WELCOME to the fernzenmosses website. This site is dedicated to the appreciation of nature. The botanical emphasis is on the land plants that reproduce by spores, the terrestrial cryptogams. These are represented by the terms “ferns” and “mosses,” the former to include lycopods, quillworts, and horsetails; the latter includes liverworts and hornworts. I do not emphasize algae because they are not land plants, and neither fungi nor lichens because they are not plants. The name of this site incorporates “zen” as the conjunction, implying the the spiritual and aesthetic component of appreciation.


ID Keys:  online identification keys for Oregon hornworts and  Racomitrium of Oregon.

Tutorials: “Important Bryophytes of Western Oregon”  a web-based study guide; “Tools, Tips, and Techniques” document.

Resources: 1) “Important Bryophytes of Western Oregon”  a study site. 2Key to the Liverwort Genera of Oregon. This key is extracted from the “Guide to the Liverworts of Oregon” (see Products)

David Wagner

David H. Wagner

Portrait at Coyote Prairie

Portrait at Coyote Prairie

I was raised in India, attending boarding school in the foothills of the Himalaya Mountains from kindergarten through high school. Early in life I fell in love with mountains and nature. I collected ferns, beetles, and butterflies, tracked birds and mammals, and chased snakes. After returning to the USA I went through college and graduate school in Washington State. Received B.A. (1968, Biology, Chemistry and Geology) from University of Puget Sound, Tacoma;  M.S. (1974) and Ph.D. (1976) in Botany from Washington State University in Pullman. From there I moved directly to Eugene, Oregon, where I have lived and worked for over 35 years. I was Director and Curator of the University of Oregon Herbarium 1976 to 1993. Since 1993 I have operated the Northwest Botanical Institute, dedicated to research, education, and public service.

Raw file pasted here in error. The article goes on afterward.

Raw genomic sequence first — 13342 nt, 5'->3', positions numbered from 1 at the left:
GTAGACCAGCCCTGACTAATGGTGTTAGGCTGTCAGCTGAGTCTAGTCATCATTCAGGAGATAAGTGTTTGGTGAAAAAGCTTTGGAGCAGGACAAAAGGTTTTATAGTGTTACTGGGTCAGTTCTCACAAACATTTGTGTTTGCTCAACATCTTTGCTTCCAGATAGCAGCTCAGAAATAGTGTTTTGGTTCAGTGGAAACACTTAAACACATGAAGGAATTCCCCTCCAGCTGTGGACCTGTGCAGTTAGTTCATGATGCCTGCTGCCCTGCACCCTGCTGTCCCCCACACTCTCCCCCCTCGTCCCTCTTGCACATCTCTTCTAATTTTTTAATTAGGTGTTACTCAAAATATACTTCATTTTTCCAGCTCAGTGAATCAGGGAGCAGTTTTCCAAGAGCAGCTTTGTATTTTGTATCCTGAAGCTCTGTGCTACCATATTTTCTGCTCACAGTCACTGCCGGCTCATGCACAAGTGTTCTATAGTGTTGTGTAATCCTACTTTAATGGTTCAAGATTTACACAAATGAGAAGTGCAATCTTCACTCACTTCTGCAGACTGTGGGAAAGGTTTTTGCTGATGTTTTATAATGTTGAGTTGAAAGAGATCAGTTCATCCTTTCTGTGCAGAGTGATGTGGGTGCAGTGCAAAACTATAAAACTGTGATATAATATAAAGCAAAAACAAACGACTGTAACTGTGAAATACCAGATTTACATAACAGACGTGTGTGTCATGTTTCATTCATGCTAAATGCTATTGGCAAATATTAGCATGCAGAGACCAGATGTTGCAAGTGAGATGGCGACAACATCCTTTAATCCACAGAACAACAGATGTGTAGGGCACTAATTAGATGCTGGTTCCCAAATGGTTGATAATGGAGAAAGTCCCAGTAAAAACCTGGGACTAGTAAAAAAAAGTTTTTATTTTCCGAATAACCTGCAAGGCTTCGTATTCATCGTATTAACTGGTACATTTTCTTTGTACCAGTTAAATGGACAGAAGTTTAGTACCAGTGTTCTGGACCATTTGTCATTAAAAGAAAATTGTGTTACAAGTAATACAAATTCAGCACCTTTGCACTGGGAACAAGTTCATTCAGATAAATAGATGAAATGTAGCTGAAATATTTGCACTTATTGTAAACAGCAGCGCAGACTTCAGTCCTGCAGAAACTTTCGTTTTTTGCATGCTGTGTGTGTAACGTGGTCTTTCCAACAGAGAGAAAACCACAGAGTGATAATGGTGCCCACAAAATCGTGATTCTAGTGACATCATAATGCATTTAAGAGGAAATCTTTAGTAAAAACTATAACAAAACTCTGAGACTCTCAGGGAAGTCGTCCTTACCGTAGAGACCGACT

I specialize in ferns, mosses and liverworts. My focus is on field botany and taxonomy. I am deeply involved with the Eugene Natural History Society. I created the Willamette Valley Nature Calendar for many years, put it on hiatus for three years starting in 2012, and now am making them again.  I write a monthly nature column, “It’s About Time,” for the Eugene Weekly newspaper. The column usually appears the first Thursday of each month.